First things first, take me through the early days of you starting SeatGeek and how you guys came up with the idea.
I started SeatGeek with Russ, whom I went to Dartmouth with. We'd done a small start-up there together that we sold when we left. So we enjoyed the experience and we knew that we wanted to do something together afterwards.
We spent about a month working on SeatGeek, or what it was initially. It changed a lot. It was supposed to be a way to tell users if prices were going up or down for sports and concert tickets. So the idea was that there was a start-up called Farecast which had done that in the travel industry with some success. Microsoft bought it for $130 million, I think.
They would tell people, "Airline prices are going to go up, they're going to go down." We thought that would be useful for sports and concert tickets. We spent about a week beginning to work on it and then got some bad legal advice, where our lawyer basically told us that, "You're going to be infringing upon Farecast's patents if you do this, so you shouldn't."
So we stopped. We did an entirely different start-up for about a year and a half. That was called Scribnia. It was basically a blog reputation engine.
Can you go back to the lawyer story? How did he influence you?
He told us, "Listen, you're very clearly infringing on this patent that Microsoft now owns. So don't do it."
It's sort of silly in retrospect that it stopped us, because SeatGeek doesn't even forecast prices anymore, but at the time we thought that was going to be our main hook. Farecast, this company that Microsoft had bought, had intellectual property around it.
The lawyer we talked to was from a big firm and seemed like he was legit. He told us, "Listen, you're very clearly infringing on this patent that Microsoft now owns. So don't do it." So we didn't do it.
Which is weird, because at the time I didn't even consider that he might be wrong. It's sort of just like, "Okay. If an expensive lawyer tells you to do something, you believe him." But he was wrong.
So you left working on SeatGeek to start working on this new thing. Can you tell me a bit about that?
Yeah. The idea was that blogging was just becoming mainstream... it still wasn't necessarily mainstream, but it was becoming mainstream. So we figured people who were used to just reading their Sunday paper today because it's the only thing in their hometown all of a sudden would need a way to inform what they should consume online.
So we would learn about what a user likes and what they're interested in, then based on that it would recommend more stuff, more blog content. We spent about a year and a half on that.
We were getting what seemed like really good traction. So we applied to Dreamit Ventures, which was an accelerator at the time, only based in Philly. I remember we got into Dreamit, had an interview with TechStars and we had, like, a final round interview at YC, which at the time were the only three accelerators in the U.S.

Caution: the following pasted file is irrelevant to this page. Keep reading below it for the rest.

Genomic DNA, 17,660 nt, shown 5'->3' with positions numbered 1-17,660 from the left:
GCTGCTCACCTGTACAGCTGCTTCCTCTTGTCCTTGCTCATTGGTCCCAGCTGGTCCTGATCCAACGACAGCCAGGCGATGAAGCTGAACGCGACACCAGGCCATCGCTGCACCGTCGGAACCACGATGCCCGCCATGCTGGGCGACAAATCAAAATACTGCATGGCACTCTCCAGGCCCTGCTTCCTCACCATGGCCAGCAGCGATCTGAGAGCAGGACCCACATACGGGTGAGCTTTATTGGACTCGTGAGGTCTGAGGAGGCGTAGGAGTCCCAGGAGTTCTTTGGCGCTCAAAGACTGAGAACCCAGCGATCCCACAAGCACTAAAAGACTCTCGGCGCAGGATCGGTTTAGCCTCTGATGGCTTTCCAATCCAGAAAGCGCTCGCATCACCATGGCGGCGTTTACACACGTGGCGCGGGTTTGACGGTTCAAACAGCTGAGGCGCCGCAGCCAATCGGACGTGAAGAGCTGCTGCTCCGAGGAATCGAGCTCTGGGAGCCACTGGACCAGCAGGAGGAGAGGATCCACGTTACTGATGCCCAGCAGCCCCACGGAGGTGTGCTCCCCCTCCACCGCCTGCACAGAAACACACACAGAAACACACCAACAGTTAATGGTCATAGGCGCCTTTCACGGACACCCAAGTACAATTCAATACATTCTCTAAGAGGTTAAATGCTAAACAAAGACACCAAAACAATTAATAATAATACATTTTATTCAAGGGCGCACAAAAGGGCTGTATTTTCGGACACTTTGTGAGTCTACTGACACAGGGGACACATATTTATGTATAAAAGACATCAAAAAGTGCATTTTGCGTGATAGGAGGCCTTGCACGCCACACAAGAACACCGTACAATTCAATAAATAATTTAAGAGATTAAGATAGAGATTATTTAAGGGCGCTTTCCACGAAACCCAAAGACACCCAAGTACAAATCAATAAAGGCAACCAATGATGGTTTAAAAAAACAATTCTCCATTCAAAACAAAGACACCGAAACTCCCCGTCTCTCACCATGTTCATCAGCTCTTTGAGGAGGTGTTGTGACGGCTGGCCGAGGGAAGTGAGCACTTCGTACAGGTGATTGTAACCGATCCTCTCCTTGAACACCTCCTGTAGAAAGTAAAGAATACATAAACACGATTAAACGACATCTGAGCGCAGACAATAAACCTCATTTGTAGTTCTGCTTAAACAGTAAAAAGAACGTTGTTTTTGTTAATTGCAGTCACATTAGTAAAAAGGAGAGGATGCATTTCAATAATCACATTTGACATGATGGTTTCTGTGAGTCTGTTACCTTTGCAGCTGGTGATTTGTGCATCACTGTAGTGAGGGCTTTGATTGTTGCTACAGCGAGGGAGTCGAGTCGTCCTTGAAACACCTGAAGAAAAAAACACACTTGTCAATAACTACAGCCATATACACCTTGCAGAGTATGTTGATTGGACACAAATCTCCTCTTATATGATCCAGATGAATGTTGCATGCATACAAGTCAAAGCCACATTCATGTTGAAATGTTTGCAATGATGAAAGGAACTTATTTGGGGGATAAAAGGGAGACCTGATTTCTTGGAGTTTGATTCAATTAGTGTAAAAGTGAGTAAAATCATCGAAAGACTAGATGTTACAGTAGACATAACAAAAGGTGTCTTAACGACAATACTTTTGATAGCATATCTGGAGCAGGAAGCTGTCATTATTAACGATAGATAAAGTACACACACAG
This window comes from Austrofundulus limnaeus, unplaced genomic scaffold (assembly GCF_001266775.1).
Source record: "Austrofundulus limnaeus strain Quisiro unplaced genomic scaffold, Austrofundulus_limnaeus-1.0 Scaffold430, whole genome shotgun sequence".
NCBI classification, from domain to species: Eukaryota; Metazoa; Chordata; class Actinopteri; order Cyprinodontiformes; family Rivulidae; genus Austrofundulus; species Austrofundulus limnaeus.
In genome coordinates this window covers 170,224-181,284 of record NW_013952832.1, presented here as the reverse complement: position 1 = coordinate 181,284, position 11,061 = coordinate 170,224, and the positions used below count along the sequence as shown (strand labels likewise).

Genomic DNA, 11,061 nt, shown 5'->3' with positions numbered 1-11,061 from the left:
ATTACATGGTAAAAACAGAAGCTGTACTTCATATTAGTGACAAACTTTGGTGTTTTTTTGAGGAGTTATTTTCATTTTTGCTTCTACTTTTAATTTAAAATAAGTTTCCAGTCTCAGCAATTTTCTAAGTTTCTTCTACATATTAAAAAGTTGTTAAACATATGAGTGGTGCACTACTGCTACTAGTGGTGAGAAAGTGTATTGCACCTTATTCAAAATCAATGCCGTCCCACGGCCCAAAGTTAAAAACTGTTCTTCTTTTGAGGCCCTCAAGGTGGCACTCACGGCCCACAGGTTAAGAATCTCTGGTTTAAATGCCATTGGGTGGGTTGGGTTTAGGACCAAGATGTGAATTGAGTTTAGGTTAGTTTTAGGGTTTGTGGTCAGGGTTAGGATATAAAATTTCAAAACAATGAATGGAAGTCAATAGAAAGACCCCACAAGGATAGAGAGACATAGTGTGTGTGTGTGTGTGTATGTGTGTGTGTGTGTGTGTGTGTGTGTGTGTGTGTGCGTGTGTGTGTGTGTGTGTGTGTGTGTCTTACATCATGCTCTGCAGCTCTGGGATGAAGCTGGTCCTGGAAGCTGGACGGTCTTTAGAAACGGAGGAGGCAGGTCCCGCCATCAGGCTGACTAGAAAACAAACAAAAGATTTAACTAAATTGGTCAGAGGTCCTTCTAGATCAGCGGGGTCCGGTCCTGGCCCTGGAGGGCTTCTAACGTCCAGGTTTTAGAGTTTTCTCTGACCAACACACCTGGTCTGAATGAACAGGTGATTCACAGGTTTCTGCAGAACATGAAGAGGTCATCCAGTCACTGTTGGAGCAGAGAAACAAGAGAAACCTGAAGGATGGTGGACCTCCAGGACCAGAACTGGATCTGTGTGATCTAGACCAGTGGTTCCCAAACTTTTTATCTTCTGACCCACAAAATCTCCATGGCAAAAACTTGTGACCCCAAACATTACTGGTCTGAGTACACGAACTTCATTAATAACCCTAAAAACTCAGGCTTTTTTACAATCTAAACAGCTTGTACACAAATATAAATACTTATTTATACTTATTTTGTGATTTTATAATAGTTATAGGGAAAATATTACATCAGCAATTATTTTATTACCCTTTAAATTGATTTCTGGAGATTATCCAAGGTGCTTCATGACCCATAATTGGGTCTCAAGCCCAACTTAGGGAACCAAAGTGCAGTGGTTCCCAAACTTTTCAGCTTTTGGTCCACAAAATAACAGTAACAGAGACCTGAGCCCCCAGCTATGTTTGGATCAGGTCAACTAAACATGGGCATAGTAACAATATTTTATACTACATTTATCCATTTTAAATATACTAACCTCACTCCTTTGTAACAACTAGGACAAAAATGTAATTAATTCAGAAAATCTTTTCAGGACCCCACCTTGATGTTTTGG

We had to decide about Dreamit before we could actually do the YC interview because there was an exploding offer associated with it. So we had to make a judgment call and just decided to do Dreamit rather than take the risk on YC.
So we went to Philly with this blog reputation thing. We were gaining more traction... from a daily active user standpoint, it was a beautiful graph. Up and to the right. A nice exponential shape.
But at the time — this was in 2009 — the economy had just collapsed. Advertising was considered to be an extremely unviable way to monetize an internet business, to the point where it was almost like a dirty word. You couldn't go into a meeting with a financier or investor and say that you were going to do something based on advertising. It was thought to be a terrible idea.
So we had a lot of trouble figuring out how to monetize the thing. In about a month after Dreamit started — Dreamit was a three month long program — a random guy got in touch about trying to buy it. Which didn't make sense to us, because I was really surprised that anyone would want to buy it.
But, he ended up making an offer. We were kind of getting tired of it anyway. We were getting frustrated with the fact that we couldn't figure out how to make money. So it was good timing in that sense, but it was also weird because we were right in the middle of this accelerator program that, ostensibly, you come into with an idea and you leave three months later with something that's launched. We sold the company about a month into Dreamit.
Then we were trying to figure out what to do next. On a lark, I asked a lawyer who I think was coming through Dreamit for free what he thought about this IP issue we had with the price forecasting thing before. He said, "No. That actually sounds wrong. You should look into that more."
So we did, and a day later got better legal advice that said it would be fine. So we went ahead and did that again.
Can you tell me a little bit more about this buyout offer and details around that?
It wasn't a particularly large amount of money so the whole thing happened very quickly.